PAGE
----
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How to Help Someone with a Mental Illness


During the last decade, society has gained a lot of awareness about mental health. People are becoming more understanding and aware of mental illnesses.

We all go through hard times, and people help us. Other times we are the ones worried about the mental health of our loved ones. Whether it’s friends, family, or colleagues, there are many ways to support those you care about beyond recommending a professional like Positive Reset Mental Health Clinic.

How to notice that someone has a mental health problem

Sometimes it seems obvious when someone is having a hard time, but there is no easy way to know if they have mental health issues. Sometimes you don’t need to be 100 percent sure. Being sensitive to people with problems is more important than finding out if they have a diagnosis.

Although some symptoms are specific to certain mental illnesses, people behave differently when physically unwell. You may notice changes in their behavior or mood if you know the person well.

Tips to help someone with a mental illness

Here are some things that you should do when someone is struggling with a mental health issue.

1. Show emotional support

You can play a vital role in helping people who feel bad feel less alone and ashamed. They should not be responsible for their illness but may feel that way. This will keep the person with a mental illness motivated and better.

2. Talk with them

One of the hardest but most important steps is to start a conversation with someone you care about. You don’t have to be an expert. You don’t need to be an expert who knows everything.

Start by expressing your concerns and willingness to listen and be there for the other person. Don’t be afraid to talk about it. Reassure them that you care and are there for them.
Use statements emphasizing personal concern. For example, try

  “I’m worried about you…”
  “I want you to consider talking to a counselor…”

Be careful and try not to make any negative statements. Blaming a person with a mental illness is the worst thing you can do.

  Try to show patience and care
  Avoid judging their expressed thoughts and actions
  Listen

Please encourage them to talk to their psychiatric family doctor or primary care doctor, whichever is the best place to start. For some people, it may be helpful to compare the condition with general health conditions such as diabetes or high blood pressure.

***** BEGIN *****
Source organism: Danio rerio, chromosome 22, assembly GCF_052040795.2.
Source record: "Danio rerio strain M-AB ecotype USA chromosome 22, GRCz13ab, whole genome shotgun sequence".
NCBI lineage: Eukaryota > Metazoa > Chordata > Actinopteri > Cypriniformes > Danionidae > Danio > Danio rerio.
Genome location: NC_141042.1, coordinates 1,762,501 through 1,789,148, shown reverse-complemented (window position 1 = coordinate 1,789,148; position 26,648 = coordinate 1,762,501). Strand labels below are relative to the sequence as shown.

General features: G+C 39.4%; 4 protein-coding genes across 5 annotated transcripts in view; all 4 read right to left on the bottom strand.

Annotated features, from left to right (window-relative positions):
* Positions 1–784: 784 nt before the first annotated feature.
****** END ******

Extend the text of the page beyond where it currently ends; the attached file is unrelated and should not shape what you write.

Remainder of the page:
  Remind them that asking for help is not a sign of weakness but strength


3. Recommend therapy

Offer to help make the first doctor’s appointment, try to find out what the issue is, and accompany the person to the doctor’s appointment – these initial steps can be difficult. If you are accompanying this person, please write any notes or questions in advance so you can answer their queries. Or consider telehealth services to minimize any anxiousness!


4. Understanding the importance of your help

You may worry that you don’t know how to best help or that you’ll make things worse by saying the wrong thing. But the little things we say or do can make a necessary difference in someone’s life. Letting them know you’re watching their games can be a big help.
People may be afraid to let others know they can’t handle it, but merely connecting with someone is a relief. Starting a conversation can be difficult, and it’s normal to feel uneasy when someone you care about is struggling. But it helps keep them calm and reassure them that they don’t have to do it alone. You can also spend time with them in other ways, such as cooking for them, going for a walk, or watching a movie together.
Chatting can feel more natural if you do something together first. Fear often prevents us from talking openly about our mental health issues. By learning more about mental health issues and their prevalence, we can break down these barriers and speak more openly.


5. Helping with the treatment process

If you spend a lot of time with someone you care about, you can remind them to take their medications. You can also help by telling your doctor if the patient isn’t taking medicine regularly. You can also remind your loved one to complete a counseling task, use light therapy every morning, or remind your loved one to make an appointment or save a therapy appointment.
If you discover that your loved one is having a problem with their medication, you can encourage them to talk to their doctor. They can suggest ways to make it easier to take medicine if you have other concerns about the medication, such as side effects. You should encourage your loved one to discuss their concerns with their doctor.


6. Stay calm through the process

Although it can be sad to hear that a loved one is in pain, try to stay calm and collected. This will help your loved ones feel comfortable and show them they can talk to you openly without interrupting. You may want to know more details about their thoughts and feelings, or you may want them to get help immediately. But it’s important to let them set their own pace when seeking support.



Helping someone with a mental illness is important. If your loved one is going through a phase, you should be there for them. Try to offer your maximum support and comfort. You should also talk to their medical health expert and find out how you can be more helpful, or contact us for assistance!